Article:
WASHINGTON - A Biden administration official spoke with a Palestinian counterpart on Monday, according to a Palestinian official. This would be the first public-facing and official contact between the U.S. and Palestinian governments in several years.
"Today, I had a phone-call with Mr. Hady Amr, Deputy Assistant Secretary for the Palestinian-Israeli file in the US State Department,we discussed bilateral relations,the latest current developments & politics," Hussein Al Sheikh, head of the General Authority of Civil Affairs and member of the Fatah Central Committee, tweeted. "It was a positive conversation. It was agreed to continue communication."
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A State Department official told Haaretz that they do not discuss the details of private diplomatic discussions, though Deputy Assistant Secretary Amr is making a range of introductory calls with Israeli and Palestinian counterparts as he assumes his new duties. Amr's position was announced by the State Department last week.
Amr has extensive experience working on Palestinian matters, previously working with U.S. special envoy Martin Indyk - focusing on Gaza and socioeconomics. He has also worked at the Departments of Defense and Homeland Security.
The U.S. intends to reopen Palestinian diplomatic missions shuttered by the Trump administration and restore U.S. aid to the Palestinians in order to create a stable environment, rather than strictly doing favors for Palestinian leadership, acting U.S. Ambassador to the United Nations Richard Mills told the UN Security Council last week.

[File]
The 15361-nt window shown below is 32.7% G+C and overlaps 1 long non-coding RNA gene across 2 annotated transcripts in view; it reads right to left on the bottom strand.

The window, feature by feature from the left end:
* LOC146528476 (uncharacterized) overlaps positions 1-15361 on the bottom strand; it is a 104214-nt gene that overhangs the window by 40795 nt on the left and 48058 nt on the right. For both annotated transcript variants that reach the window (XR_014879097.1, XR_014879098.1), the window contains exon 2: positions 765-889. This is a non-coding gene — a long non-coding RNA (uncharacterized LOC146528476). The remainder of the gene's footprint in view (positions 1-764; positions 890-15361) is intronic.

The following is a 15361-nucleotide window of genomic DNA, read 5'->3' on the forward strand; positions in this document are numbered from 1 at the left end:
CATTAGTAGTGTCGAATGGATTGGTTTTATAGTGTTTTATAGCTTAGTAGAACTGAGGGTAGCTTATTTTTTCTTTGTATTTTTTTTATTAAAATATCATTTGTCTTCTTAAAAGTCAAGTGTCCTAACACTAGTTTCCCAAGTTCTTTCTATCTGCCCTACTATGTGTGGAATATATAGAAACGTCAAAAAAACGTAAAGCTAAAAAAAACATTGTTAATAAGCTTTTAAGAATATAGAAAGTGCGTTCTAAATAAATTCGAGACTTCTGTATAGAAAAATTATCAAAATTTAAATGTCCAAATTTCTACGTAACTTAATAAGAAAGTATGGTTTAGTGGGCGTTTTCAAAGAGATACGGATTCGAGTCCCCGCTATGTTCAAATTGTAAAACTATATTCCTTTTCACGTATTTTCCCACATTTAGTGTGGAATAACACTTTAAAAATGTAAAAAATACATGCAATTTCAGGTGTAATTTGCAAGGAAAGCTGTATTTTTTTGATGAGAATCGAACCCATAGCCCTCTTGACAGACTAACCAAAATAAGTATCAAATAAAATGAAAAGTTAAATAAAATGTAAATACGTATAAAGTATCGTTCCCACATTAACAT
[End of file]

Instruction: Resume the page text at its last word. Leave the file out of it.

The Biden administration rejected allegations from Republican lawmakers that resuming U.S. aid to the Palestinians would violate the Taylor Force act, legislation that limits U.S. funding for the Palestinian Authority over its payments to convicted terrorists and their families.
Trump had shuttered the Palestinian diplomatic mission in Washington in 2019, saying that the Palestinian leadership had "not taken steps to advance the start of direct and meaningful negotiations with Israel."
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Under Trump, the U.S. cut some $360 million in annual funding for the UN Relief and Works Agency, leading to tens of thousands of Palestinians no longer getting food aid or basic health services. Most of the money was supposed to support humanitarian and economic projects in the West Bank and Gaza, and was not meant to go directly to the Palestinian Authority.
The U.S. government's development agency, USAID, has provided more than $5.5 billion to the Palestinians since 1994 for infrastructure, health, education, governance and humanitarian aid programs, all intended to underpin the eventual creation of an independent state.